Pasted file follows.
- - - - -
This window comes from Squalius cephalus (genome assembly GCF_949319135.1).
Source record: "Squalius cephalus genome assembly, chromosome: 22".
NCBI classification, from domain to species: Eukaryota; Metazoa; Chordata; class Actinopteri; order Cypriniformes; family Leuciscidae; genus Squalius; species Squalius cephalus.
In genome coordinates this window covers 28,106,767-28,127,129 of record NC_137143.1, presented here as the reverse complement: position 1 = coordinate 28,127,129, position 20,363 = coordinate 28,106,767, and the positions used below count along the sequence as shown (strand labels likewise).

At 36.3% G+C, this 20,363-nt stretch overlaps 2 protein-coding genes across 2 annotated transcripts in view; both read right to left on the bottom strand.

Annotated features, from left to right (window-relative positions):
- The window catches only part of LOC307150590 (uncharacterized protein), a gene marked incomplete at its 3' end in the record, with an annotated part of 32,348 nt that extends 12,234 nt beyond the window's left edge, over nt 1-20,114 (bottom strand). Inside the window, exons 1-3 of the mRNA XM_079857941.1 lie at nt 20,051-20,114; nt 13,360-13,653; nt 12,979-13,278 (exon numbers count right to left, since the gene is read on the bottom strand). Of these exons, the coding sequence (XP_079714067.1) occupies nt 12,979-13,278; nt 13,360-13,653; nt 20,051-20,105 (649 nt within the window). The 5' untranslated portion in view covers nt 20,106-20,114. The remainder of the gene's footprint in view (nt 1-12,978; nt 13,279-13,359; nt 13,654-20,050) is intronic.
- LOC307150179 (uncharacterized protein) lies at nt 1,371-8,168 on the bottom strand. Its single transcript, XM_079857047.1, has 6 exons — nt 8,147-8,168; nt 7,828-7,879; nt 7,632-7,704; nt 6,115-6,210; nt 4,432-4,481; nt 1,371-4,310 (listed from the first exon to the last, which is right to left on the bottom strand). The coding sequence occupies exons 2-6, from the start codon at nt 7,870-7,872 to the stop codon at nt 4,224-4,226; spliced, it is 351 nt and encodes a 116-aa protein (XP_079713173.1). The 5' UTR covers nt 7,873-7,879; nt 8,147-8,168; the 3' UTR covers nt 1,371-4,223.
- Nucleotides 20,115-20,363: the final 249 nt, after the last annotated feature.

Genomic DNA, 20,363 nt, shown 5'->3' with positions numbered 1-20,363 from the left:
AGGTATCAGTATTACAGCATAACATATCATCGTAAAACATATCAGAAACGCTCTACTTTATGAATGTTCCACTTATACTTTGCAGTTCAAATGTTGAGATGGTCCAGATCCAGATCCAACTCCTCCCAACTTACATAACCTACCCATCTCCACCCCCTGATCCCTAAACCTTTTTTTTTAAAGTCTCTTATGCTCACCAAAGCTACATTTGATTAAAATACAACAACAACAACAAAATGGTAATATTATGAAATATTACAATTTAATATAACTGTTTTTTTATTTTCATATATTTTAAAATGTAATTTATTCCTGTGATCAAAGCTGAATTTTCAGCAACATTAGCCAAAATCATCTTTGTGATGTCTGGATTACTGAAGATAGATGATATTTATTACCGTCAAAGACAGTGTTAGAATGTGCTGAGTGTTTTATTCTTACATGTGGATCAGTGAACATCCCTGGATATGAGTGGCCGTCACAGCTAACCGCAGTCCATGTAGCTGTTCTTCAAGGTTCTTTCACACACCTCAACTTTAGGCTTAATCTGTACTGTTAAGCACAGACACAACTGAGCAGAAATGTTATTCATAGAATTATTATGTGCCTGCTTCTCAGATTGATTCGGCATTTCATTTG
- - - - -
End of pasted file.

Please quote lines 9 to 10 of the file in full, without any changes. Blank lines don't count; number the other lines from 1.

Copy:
- Nucleotides 20,115-20,363: the final 249 nt, after the last annotated feature.

Genomic DNA, 20,363 nt, shown 5'->3' with positions numbered 1-20,363 from the left: